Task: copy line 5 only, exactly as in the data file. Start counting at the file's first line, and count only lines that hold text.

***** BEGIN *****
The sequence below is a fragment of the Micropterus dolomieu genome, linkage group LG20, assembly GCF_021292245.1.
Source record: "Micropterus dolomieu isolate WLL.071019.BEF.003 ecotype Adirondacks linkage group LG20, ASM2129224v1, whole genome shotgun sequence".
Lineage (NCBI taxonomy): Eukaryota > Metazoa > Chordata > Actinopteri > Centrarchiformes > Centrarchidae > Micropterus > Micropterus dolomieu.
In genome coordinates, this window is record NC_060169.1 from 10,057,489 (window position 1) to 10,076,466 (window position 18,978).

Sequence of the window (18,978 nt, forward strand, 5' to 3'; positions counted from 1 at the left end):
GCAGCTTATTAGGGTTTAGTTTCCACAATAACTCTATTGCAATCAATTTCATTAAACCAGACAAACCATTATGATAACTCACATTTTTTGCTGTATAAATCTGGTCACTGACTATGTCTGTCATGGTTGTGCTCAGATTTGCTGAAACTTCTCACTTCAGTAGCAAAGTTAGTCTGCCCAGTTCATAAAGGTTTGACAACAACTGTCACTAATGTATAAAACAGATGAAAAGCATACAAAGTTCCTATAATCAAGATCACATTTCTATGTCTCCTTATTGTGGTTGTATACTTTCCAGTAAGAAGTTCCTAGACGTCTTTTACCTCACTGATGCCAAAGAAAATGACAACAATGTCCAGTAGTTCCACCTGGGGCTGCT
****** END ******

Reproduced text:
Sequence of the window (18,978 nt, forward strand, 5' to 3'; positions counted from 1 at the left end):